THE WALL STREET JOURNAL: Shell May Decide On New Brazil Oil Production in 2006: “The company will decide at earliest in 2006 whether to start production in the BC-10 exploration block in the Campos Basin off the coast of Rio de Janeiro, the vice president of exploration and production at Shell's Brazilian unit, John P. Haney said in an interview.” (ShellNews.net) 7 Dec 04
DOW JONES NEWSWIRES
December 7, 2004 6:52 a.m.
RIO DE JANEIRO -- Royal Dutch/Shell Group (RD, SC) may decide upon the start of oil production from new offshore fields in Brazil in 2006, and plans new drillings next year, but called the environment of the oil fields in question challenging.
The company will decide at earliest in 2006 whether to start production in the BC-10 exploration block in the Campos Basin off the coast of Rio de Janeiro, the vice president of exploration and production at Shell 's Brazilian unit, John P. Haney said in an interview.
As the development of new wells usually takes about three years, production in the field could start in 2009. But with an estimated 400 million barrels of oil reserves, the field is relatively small, Haney added.
Shell then will decide in 2007, whether to start production in another field, the BS-4 block in the Santos Basin off the coast of Sao Paulo state, with a possible production start in 2010. Reserves for the BS-4 block are estimated at 300 million barrels of crude.
The quality of oil found in the two blocks - the crude there is even heavier than in other fields in the Campos basin - and its location under very deep waters, however, casts doubts on a possible start of production there.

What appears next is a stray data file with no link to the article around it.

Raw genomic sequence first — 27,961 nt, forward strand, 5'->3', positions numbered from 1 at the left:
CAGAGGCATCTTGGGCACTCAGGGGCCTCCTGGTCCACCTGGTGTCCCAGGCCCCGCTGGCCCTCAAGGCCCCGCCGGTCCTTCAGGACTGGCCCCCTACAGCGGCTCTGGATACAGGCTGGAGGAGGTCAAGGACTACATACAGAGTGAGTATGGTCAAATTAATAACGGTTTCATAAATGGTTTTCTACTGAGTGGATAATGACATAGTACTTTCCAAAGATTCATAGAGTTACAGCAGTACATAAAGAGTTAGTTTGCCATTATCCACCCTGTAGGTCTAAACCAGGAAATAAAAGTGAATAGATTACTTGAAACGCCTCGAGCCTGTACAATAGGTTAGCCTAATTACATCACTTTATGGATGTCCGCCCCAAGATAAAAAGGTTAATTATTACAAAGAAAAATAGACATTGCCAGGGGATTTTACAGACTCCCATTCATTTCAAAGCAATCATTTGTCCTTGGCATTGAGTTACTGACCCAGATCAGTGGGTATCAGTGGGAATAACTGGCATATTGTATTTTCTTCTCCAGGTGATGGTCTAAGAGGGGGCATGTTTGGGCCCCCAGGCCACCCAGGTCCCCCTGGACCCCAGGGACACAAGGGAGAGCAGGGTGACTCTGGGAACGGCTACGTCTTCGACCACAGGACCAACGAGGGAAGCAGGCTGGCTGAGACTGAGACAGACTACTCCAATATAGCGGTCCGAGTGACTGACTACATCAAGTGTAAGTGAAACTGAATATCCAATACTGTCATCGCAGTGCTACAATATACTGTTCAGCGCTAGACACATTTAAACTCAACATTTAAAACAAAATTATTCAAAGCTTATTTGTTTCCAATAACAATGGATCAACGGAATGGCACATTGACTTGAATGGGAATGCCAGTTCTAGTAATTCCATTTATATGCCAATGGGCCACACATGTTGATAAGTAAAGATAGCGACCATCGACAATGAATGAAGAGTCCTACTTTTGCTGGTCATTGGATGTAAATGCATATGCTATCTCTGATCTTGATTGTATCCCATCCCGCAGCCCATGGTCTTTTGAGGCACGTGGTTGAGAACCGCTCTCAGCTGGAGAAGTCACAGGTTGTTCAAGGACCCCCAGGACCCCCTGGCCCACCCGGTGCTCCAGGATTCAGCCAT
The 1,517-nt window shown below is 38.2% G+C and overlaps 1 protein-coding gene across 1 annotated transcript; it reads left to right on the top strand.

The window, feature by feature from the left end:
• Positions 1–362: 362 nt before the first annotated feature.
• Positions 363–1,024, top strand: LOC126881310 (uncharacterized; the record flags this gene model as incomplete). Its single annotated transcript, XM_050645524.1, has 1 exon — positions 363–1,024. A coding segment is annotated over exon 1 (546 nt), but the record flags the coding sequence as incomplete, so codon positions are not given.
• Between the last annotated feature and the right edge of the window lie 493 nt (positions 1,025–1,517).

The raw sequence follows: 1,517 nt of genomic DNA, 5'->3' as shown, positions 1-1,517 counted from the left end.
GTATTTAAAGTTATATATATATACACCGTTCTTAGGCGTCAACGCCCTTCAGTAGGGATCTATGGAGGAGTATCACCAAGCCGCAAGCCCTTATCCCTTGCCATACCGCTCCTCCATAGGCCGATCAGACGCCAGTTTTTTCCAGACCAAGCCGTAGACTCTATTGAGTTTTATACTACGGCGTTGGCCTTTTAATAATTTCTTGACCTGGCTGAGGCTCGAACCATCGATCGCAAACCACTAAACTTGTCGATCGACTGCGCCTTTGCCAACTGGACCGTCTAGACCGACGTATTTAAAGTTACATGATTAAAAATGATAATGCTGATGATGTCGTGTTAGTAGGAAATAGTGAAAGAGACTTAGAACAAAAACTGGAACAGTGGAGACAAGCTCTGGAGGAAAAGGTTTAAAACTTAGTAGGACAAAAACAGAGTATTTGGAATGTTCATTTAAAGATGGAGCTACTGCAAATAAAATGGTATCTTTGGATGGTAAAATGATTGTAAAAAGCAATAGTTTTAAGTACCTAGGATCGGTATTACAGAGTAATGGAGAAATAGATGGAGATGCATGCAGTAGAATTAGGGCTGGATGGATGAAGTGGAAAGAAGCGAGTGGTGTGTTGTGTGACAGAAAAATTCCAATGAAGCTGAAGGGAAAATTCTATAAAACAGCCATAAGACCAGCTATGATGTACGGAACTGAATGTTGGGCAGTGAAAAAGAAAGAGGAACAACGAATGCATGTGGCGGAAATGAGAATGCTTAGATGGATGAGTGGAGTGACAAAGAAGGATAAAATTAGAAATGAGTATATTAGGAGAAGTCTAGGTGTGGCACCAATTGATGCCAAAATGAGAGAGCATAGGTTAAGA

"It will be very challenging to make it economically viable," Haney said. "It won't depend on the current (oil) price, it will depend on our estimate for the next 30 years," he said, acknowledging the difficulty to forecast future oil price levels.
Crude oil found in Brazil's oil-rich Marlim Sul field, that also lies in the Campos basin, is very heavy, with a degree by the American Petroleum Institute, or API, of around 20, compared to an API of about 40 degrees for light crude. The API degree of the oil found in the BC-10 block, is even lower at about 15 degrees, indicating even heavier crude.
While heavier crude is more difficult to extract and has a lower market price, recent high oil prices have made the production of Brazilian offshore oil more profitable. Still, when compared to the oil production in other areas in the world, the extraction of crude from the new exploration blocks in Brazil is still "very frontier," Haney emphasized.
Shell has explored wells in both the BC-10 and the BS-4 block together with other oil firms, but led the exploration, with a participation of 35% and 40% respectively. Since the company started oil exploration projects in Brazil, it has participated in the drilling of 19 oil wells, eight of which where oil was found.
In mid-2003, Shell became the first foreign company to produce oil in Brazil. Having an 80% stake in a joint operation with Brazil's state oil firm Petrobras S.A. (PBR), Shell currently produces 55,000 barrels of crude per day from the Bijupira and Salema oil fields in the Campos Basin, about 140 kilometers off the coast of Macae in Rio de Janeiro state.
Shell has earmarked $125 million for exploration and production activities next year and plans to drill again in the BC-10 field in the second quarter of 2005, Haney said. He couldn't tell what the level of investments would be after that, but said it would depend on good results as Shell Brazil has to compete within the company with other oil regions of the world.
-By Bernd Radowitz, Dow Jones Newswires; (55 21) 3288 5004; firstname.lastname@example.org